Citing ‘weight of history’, senior UN officials of African descent issue call to ‘go beyond and do more’ to end racism
UN officials of African descent expressed their outrage at systemic racism, highlighted the need to ‘go beyond and do more’ than just offering condemnation.
A group of more than twenty senior leaders in the UN, who report directly to Secretary-General António Guterres, and who are African or of African descent, have put their names to a personal and hard-hitting statement published on Friday, expressing their outrage at pervasive and systemic racism, highlighting the need to ‘go beyond and do more’ than just offering condemnation.
The signatories include high-profile heads of UN agencies, such as Tedros Ghebreyesus, head of the World Health Organization (WHO), Winnia Byanyima, Executive-Director of UNAIDS, and Natalia Kanem, who runs the UN sexual and reproductive health agency (UNFPA).
The editorial begins by evoking the death of George Floyd, the African-American man who died after a Minneapolis police officer knelt on his neck for more than eight minutes: “A desperate yearning for a long-departed mother. Reaching deep from the bowels of fragile humanity. Grasping for breath. Begging for mercy. The entire world heard the tragic cry”.
Citing the “deep trauma and inter-generational suffering” that has resulted from racial injustice, particularly against people of African descent, the opinion piece written in their personal capacity, declares that it is time to go further than simply condemning acts of racism, described as “a global scourge that has been perpetuated over centuries”.
Time to step up
The leaders call on the UN to “step up and act decisively to help end systemic racism against people of African descent and other minority groups”, citing Article 1 of the United Nations Charter, which stipulates that the UN promotes and encourages “respect for human rights and for fundamental freedoms for all, without distinction as to race, sex, language, or religion”.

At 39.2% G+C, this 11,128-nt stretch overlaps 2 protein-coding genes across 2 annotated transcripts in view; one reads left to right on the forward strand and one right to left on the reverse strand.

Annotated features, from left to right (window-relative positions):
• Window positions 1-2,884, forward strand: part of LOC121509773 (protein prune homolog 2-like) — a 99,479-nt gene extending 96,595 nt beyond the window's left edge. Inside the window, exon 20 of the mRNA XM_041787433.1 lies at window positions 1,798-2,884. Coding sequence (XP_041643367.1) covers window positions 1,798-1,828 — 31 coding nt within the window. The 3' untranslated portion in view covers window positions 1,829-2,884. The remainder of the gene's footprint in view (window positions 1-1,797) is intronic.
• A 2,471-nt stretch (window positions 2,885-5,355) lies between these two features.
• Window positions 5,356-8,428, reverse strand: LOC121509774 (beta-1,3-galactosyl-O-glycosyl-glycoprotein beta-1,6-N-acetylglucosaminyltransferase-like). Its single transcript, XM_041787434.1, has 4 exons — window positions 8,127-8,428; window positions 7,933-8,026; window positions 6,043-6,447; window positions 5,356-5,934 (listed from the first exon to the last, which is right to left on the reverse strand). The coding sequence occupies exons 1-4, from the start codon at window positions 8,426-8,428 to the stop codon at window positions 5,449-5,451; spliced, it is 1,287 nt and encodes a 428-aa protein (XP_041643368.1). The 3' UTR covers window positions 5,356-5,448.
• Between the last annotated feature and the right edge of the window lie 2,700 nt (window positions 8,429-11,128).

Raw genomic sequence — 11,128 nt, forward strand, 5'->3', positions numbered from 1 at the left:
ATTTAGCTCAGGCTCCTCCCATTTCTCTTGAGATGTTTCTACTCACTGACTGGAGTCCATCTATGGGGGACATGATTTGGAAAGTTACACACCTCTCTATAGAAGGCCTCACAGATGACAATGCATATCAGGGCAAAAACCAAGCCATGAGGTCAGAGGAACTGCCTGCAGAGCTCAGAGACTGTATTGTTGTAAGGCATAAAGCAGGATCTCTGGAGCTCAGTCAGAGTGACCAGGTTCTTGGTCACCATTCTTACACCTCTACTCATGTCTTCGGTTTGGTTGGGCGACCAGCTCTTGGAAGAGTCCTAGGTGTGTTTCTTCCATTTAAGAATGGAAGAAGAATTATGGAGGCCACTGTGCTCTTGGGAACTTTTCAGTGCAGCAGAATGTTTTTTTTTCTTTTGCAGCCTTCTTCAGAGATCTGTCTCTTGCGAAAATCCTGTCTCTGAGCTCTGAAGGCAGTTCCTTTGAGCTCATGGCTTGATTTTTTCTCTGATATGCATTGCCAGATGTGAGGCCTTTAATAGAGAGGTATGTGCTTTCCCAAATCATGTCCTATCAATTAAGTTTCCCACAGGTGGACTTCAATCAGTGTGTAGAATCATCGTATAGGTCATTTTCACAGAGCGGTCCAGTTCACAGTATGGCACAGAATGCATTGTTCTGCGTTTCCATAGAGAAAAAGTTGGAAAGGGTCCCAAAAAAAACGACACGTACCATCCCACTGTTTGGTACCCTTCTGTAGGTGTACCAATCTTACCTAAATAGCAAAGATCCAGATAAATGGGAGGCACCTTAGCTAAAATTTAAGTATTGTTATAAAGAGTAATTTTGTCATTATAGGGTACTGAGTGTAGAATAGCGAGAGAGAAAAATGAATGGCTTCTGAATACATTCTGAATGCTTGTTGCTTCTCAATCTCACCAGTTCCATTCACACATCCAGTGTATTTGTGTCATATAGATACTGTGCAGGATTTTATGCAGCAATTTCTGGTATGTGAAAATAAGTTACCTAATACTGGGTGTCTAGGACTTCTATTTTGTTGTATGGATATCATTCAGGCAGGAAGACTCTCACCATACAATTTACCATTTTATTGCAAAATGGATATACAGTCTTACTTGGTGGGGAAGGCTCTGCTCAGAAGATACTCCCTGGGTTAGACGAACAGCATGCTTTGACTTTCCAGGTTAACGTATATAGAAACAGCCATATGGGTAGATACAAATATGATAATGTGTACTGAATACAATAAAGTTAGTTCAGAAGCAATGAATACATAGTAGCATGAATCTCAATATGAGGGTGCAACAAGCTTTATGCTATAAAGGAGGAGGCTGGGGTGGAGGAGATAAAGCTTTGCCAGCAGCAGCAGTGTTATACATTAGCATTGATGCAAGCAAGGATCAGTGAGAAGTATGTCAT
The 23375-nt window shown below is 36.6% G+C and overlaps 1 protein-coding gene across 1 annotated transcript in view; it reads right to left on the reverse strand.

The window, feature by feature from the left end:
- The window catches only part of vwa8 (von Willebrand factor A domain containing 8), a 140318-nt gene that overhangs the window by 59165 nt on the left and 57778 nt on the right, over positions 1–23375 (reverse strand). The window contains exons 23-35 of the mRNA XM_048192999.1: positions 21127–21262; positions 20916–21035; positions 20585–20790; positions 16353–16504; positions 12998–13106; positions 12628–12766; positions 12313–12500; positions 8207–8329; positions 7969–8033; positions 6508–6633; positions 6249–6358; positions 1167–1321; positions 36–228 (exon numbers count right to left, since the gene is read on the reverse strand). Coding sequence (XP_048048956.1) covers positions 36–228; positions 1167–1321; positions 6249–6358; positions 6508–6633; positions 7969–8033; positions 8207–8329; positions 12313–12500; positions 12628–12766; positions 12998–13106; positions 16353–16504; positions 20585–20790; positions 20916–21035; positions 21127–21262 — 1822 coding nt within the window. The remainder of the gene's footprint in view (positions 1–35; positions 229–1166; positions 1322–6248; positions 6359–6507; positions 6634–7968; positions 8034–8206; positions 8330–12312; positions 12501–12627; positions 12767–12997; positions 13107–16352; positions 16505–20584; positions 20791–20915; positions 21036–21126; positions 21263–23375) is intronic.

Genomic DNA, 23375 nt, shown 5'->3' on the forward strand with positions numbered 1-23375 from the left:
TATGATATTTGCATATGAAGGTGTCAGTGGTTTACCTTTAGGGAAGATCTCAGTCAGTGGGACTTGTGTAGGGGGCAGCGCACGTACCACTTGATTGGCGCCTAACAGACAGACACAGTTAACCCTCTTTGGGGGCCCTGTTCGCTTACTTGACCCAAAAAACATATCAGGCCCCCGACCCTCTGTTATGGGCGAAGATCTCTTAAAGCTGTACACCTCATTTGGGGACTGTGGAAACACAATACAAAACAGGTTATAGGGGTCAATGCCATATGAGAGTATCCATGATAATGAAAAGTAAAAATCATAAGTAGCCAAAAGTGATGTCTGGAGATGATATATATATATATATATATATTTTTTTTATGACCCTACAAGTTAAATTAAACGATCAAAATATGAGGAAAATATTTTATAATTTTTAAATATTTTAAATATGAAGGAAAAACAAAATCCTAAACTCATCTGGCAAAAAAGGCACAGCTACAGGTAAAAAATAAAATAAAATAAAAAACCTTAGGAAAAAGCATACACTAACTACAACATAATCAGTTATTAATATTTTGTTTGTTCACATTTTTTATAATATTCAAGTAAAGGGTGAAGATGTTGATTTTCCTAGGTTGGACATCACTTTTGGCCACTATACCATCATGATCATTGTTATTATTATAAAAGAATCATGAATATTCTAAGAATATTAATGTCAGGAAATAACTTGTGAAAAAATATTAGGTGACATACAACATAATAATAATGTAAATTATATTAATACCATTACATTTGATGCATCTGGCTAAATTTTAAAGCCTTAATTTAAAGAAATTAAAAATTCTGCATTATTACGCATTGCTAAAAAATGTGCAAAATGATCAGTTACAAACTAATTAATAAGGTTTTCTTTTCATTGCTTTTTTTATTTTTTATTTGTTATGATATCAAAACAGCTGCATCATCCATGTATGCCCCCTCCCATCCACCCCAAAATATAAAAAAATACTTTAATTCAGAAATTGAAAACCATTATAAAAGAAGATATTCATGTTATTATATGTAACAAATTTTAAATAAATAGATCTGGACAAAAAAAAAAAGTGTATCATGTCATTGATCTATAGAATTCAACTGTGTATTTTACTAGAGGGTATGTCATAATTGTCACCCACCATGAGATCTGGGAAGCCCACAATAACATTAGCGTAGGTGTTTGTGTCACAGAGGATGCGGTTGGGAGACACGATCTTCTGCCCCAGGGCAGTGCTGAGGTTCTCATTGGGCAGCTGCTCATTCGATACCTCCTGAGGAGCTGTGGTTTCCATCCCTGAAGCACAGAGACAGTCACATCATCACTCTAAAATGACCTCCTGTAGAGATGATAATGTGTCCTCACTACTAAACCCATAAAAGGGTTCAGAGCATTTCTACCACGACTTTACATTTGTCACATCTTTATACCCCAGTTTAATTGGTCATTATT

Highlighting the historic role of the UN in pivotal struggles against racism –such as the ending of apartheid in South Africa, the emancipation of former African colonies, and the civil rights movement in the United States – the editorial calls on the UN to “use its influence to once again remind us of the unfinished business of eradicating racism, and urge the community of nations to remove the stain of racism on humanity”.
Acknowledging efforts by UN chief António Guterres to address systemic racism at all levels, including within the UN, the authors of the letter note that the Organization must lead by example, with “an honest assessment of how we uphold the UN Charter within our institution”.
The opinion piece ends with quotations from renowned human rights and anti-racism activists, including Martin Luther King, Nelson Mandela, and Archbishop Desmond Tutu’s statement that “black liberation is an absolutely indispensable prerequisite to white liberation: nobody will be free until we all are free”.